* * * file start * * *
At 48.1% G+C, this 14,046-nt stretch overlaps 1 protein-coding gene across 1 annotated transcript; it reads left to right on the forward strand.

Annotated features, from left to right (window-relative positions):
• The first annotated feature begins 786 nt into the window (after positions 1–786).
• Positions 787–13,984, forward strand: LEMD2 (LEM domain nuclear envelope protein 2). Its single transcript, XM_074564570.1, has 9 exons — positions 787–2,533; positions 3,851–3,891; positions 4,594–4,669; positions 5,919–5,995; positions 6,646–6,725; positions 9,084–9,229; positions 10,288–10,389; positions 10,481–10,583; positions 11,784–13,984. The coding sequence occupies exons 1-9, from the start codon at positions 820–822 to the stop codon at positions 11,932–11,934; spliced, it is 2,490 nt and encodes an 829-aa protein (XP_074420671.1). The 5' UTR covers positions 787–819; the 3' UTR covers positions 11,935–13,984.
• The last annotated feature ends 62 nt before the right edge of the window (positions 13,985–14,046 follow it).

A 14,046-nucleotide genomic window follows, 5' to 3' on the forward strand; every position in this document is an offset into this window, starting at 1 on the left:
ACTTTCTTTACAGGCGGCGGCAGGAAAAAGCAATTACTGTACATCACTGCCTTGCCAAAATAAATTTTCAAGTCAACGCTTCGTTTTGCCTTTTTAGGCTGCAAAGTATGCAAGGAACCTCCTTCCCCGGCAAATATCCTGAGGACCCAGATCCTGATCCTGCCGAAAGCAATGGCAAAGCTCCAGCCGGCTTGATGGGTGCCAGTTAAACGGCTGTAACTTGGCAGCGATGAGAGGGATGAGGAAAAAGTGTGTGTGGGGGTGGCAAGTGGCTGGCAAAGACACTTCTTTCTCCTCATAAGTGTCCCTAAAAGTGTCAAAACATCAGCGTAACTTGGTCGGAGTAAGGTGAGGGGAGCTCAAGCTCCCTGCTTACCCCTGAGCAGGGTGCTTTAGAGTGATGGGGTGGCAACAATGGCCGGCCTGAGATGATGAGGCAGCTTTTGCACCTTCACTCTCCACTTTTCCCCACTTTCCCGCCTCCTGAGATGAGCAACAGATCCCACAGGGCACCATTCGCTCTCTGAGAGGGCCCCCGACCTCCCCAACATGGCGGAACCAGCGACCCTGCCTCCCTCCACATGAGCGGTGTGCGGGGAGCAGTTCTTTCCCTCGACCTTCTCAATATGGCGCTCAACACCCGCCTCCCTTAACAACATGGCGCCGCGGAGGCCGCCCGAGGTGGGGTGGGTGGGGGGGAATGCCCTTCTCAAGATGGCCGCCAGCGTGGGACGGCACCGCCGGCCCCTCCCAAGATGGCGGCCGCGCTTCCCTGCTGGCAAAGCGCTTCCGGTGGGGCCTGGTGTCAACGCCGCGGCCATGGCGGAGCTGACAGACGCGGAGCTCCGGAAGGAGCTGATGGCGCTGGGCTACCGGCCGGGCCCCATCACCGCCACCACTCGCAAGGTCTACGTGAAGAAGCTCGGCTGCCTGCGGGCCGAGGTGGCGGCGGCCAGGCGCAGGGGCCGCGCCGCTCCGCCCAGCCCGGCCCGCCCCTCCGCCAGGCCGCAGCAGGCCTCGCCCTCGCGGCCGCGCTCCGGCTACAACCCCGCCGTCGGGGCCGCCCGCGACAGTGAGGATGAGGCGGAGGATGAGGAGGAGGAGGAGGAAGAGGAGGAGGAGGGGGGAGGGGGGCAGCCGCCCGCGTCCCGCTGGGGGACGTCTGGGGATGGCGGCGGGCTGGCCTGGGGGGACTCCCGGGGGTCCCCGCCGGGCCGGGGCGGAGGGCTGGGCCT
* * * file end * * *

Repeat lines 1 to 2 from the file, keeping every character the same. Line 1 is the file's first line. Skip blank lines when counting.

At 48.1% G+C, this 14,046-nt stretch overlaps 1 protein-coding gene across 1 annotated transcript; it reads left to right on the forward strand.

Annotated features, from left to right (window-relative positions):